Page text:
That waitress who thinks she can write: Waiting tables and crafting a novel in the infamous MFA town

"It must be nice to wait tables," an MFA student said to me one day. "You don’t have to think"

By Mesha Maren

An award-winning Appalachian author and Duke University professor.

Published October 4, 2019 7:00PM (EDT)

Waitress working at a restaurant (Getty Images)
Waitress working at a restaurant (Getty Images)

The summer I moved to Iowa City was so hot and wet the gnats multiplied out of control. Local farmers woke to find their poultry dead, baby chicks smothered by clouds of insects that filled their nostrils and mouths.

I walked downtown to a diner that specialized in turning Sysco canned goods into quirky, inventively named dishes with ridiculous prices. I moved through air that felt like blood or some other bodily liquid. I didn't even think the Midwest had humidity like this. But what did I know? I had also thought that I would never again find myself in this position: walking to a diner to be trained by a girl more than ten years younger than me. I'd graduated Summa Cum Laude, published half a dozen short stories and written the first third of a novel; but here I was living in the town most famous for its writing program, and I was waiting tables.

When I was younger, customer service jobs hadn't bothered me. I moved from hostessing to waitressing and then on to more lucrative gigs as a phone sex operator, exotic dancer and fine arts model. The way I made money was always secondary. What was primary was traveling and writing. Seven years before moving to Iowa City, I took a job at a strip club in Asheville, North Carolina with the idea of having my days free to write. I'd realized though that while I had the inspiration, I didn't have any concrete skills. At the club the other girls talked about college classes, so I'd decided to audit one taught by novelist Katherine Min.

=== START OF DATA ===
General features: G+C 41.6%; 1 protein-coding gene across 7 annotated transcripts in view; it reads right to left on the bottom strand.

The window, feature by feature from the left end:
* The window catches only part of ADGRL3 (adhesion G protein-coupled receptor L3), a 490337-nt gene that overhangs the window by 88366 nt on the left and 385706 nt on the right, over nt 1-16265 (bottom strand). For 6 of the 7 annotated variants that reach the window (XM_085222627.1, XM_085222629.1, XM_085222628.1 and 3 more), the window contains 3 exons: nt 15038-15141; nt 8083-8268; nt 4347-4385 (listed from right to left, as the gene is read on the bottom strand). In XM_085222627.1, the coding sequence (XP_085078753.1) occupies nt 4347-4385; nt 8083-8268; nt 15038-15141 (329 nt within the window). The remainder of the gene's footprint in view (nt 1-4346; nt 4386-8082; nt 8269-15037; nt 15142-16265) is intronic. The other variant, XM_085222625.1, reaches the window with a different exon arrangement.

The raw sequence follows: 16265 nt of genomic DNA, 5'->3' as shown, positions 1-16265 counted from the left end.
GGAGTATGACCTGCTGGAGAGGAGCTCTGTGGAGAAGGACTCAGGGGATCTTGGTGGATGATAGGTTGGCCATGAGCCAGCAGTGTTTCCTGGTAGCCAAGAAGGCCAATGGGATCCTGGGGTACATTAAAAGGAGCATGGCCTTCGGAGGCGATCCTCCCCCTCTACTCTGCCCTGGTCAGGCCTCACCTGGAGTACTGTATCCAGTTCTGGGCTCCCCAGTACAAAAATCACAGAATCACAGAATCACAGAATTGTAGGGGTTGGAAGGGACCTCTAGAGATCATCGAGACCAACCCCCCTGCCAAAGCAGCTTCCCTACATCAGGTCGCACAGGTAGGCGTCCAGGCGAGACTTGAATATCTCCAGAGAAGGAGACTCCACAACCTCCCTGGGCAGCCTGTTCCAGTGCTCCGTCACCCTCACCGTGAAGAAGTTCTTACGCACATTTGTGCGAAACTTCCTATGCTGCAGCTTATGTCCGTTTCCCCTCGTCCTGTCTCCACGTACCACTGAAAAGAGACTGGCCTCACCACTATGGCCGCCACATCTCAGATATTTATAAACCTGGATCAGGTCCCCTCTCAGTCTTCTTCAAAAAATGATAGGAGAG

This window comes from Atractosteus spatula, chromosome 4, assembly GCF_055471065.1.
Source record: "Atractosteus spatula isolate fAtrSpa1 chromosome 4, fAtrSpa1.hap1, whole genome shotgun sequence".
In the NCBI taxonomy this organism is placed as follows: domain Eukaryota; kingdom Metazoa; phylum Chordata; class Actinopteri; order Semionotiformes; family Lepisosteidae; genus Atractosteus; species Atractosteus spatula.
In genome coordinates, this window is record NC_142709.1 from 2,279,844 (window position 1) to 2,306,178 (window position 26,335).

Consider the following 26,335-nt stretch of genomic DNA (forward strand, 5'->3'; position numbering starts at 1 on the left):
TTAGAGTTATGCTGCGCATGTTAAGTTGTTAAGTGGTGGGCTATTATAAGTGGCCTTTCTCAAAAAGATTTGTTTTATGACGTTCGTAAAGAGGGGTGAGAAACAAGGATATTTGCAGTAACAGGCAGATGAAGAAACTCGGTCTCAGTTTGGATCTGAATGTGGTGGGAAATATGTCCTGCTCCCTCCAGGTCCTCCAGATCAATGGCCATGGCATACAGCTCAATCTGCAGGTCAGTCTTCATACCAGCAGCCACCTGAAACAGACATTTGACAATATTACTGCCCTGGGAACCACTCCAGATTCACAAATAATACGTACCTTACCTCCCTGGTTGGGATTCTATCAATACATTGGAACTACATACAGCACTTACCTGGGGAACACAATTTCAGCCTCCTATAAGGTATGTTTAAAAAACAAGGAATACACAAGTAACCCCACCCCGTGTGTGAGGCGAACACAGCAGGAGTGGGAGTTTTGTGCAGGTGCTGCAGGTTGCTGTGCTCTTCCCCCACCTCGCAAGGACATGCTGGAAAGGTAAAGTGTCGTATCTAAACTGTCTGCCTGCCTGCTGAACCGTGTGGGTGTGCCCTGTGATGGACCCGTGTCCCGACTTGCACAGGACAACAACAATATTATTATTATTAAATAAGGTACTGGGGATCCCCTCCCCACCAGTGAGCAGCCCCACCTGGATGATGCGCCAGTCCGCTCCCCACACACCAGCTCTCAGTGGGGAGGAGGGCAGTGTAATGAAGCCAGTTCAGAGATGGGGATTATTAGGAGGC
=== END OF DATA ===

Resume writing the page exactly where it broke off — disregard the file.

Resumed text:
Min stood at the front of the classroom exuding stardom. Her first novel had just come out from Knopf. She was everything I dreamt of being. "Almost certainly, none of you will become authors," she said. "Not because you lack talent. Talent is only one tiny part, the rest is stubborn pursuit and an ability to overcome rejection."

By the end of the semester Katherine Min had convinced me to enroll full-time. "You've got some talent," she said, "but that won't do it. You need to learn discipline." With her voice at my back I completed my four years and applied to M.F.A. programs.

Some rejections came but that was OK. My partner, who was also a writer, got some rejections too, and then the University of Iowa Nonfiction Writing Program called him. We celebrated. The excitement settled down though, and I was still waiting. And waiting.

And then I was arguing with the owner of a diner in Iowa City who owed me payment for training days.

"Did you clock the hours in?"

"You told me to just write them down."

"Oh, what do I owe you, like fifty bucks?" He pulled out a thick wad of cash.

"Two hundred."

"What? I can't give you that much right now."

"I have to pay rent. Today."

He raised his eyebrows. "You're tough." He laughed. "I usually just put the girls off until they get tired of asking."

I had tried to find a job that had something to do with my degree. The closest I got was a front-of-house theatre position that paid so little I wouldn't have been able to make rent. My partner and I lived out by Walmart and Dairy Queen. Apartments were cheaper, and I liked the separation. It made me feel less sad about not being a part of the university.